Lesson 2

Understanding Requests and Responses with Node.js and Express

Lesson Overview

In our journey into the Express.js universe today, we are going to unravel requests and responses, which are critical for efficient web apps. Our aim is to make you comfortable with creating routes, handling requests, and sending responses in Express.js.

Interacting with Express.js via the Request Object

In Express.js, a client's request is accompanied by a request object (req). The req object holds data such as the URL, HTTP method, headers, and any data sent by the client.

For instance, to extract the URL and the User-Agent header from the request in a GET method, we use req.url and req.headers respectively:

1const express = require('express'); 2const app = express(); 3 4app.get('/api/endpoint', (req, res) => { 5 console.log(req.url); // prints: '/api/endpoint' 6 console.log(req.headers['user-agent']); // prints: axios/0.19.2 7 // Note: this is just potential User-Agent output, the actual output depends on your request 8 res.send('Hello World!'); 9}); 10 11app.listen(5000);

This logs the URL of a GET request as well as the request's User-Agent header, and then sends a "Hello World!" response to the client.

Dealing with the Response Object

Along with req, we also receive a response object, res, which enables us to send responses back to the client. The res object includes methods like res.send(), res.json(), and res.sendFile(), for sending strings, JSON, and files, respectively.

For example, to respond with a JSON message, you would do the following:

1app.get('/api/endpoint', (req, res) => { 2 // Sends a JSON response to the client 3 res.json({message: 'Hello from the API!'}); 4});

We will explain JSON in more detail later in this lesson.

Creating Express.js Routes

In Express.js, we define routes to respond to various URLs. These routes specify which HTTP methods they should respond to, such as GET, POST, and DELETE.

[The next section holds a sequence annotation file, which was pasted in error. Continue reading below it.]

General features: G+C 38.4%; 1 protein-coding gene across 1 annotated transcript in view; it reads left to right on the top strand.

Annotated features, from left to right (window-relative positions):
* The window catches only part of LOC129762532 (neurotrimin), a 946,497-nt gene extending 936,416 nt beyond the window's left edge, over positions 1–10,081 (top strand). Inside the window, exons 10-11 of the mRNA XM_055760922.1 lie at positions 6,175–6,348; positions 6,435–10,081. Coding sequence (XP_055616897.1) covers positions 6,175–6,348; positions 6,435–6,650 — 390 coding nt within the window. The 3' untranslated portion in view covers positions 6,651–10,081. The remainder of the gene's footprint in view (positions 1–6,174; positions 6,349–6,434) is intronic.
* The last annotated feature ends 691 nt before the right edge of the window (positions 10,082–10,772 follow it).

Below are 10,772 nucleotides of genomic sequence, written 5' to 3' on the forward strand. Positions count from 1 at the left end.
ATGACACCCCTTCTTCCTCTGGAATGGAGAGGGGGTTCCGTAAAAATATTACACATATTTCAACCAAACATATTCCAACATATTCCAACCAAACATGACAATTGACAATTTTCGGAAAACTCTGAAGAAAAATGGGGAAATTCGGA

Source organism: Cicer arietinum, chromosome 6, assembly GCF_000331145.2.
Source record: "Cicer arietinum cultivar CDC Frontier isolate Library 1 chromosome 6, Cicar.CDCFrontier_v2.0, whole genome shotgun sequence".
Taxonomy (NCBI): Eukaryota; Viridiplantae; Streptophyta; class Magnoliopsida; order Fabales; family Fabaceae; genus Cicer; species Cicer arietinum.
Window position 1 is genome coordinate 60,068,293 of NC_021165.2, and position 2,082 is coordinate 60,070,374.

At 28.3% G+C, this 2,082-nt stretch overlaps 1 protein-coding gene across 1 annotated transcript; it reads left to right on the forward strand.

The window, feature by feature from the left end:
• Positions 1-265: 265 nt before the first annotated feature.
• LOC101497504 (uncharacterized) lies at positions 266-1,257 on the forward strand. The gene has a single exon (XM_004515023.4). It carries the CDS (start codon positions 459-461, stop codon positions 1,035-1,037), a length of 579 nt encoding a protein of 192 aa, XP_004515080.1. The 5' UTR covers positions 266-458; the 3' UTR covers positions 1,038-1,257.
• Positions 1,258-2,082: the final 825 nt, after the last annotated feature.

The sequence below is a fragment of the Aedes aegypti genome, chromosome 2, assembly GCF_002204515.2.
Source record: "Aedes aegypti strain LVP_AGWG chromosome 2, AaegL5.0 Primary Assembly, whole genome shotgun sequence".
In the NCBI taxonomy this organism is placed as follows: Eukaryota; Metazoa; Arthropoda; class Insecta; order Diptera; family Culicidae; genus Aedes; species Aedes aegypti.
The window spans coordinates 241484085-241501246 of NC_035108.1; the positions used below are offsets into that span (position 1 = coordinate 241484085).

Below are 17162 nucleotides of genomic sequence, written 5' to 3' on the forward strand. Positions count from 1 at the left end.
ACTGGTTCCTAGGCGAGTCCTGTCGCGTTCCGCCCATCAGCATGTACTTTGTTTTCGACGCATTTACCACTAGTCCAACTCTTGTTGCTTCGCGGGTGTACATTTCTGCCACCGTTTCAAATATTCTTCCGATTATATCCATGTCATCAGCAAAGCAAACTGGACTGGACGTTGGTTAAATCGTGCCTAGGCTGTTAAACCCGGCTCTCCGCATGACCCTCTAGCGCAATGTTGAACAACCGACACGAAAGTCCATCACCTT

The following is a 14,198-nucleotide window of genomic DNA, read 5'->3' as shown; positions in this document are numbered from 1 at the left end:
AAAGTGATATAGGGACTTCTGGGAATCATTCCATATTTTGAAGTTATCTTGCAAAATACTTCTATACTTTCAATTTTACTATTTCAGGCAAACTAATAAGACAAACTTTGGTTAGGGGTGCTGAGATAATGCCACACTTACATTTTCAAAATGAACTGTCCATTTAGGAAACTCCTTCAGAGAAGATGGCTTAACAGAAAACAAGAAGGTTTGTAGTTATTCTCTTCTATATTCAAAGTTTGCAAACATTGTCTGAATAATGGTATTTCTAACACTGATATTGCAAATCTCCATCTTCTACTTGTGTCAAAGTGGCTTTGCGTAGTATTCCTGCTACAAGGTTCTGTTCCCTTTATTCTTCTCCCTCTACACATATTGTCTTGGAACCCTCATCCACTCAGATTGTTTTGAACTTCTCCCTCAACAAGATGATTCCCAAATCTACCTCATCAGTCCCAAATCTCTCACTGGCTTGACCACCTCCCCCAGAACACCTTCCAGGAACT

For instance, a route responding to a GET request at '/api/about' looks like this:

1app.get('/api/about', (req, res) => { 2 res.send('About page'); 3});

This sends 'About page' when a GET request is directed to the '/api/about' endpoint.

Understanding JSON and Its Usage in Express

JSON is a lightweight data interchange format used for data exchanges between servers and web apps. Express.js allows us to send JSON responses with the res.json() method:

1app.get('/api/items', (req, res) => { 2 res.json({ item1: 'Shirt', item2: 'Pants' }); 3});

Using the code above, our Express.js server delivers a JSON response containing the items 'Shirt' and 'Pants'.

React Interaction with Express.js

We are using a React app for our client-side interactions, which employs axios to make HTTP requests to the Express.js server. If the API response is a raw string, the response.data will store this raw string itself. However, if the Express.js API response is a JSON object, the response.data will be a JSON object. Take a look at the example:

1import React, { useState, useEffect } from 'react'; 2import axios from 'axios'; 3 4function ItemList() { 5 const [items, setItems] = useState([]); 6 7 useEffect(() => { 8 axios.get('/api/items').then(response => { 9 setItems(response.data); // update state with new items 10 }); 11 }, []); 12 13 return ( 14 <ul> 15 {items.map((item, index) => 16 <li key={index}>{item}</li> 17 )} 18 </ul> 19 ); 20} 21 22export default ItemList;

This axios call fetches data from an endpoint upon loading and subsequently sets the 'items' state.

Lesson Summary

We've done a deep dive today, exploring requests and responses in Express.js and learning how to set up routes, handle requests, and send responses. Are you ready for some hands-on practice exercises? Practicing is the most surefire way to reinforce what you've learned. Great job today!

Enjoy this lesson? Now it's time to practice with Cosmo!

Practice is how you turn knowledge into actual skills.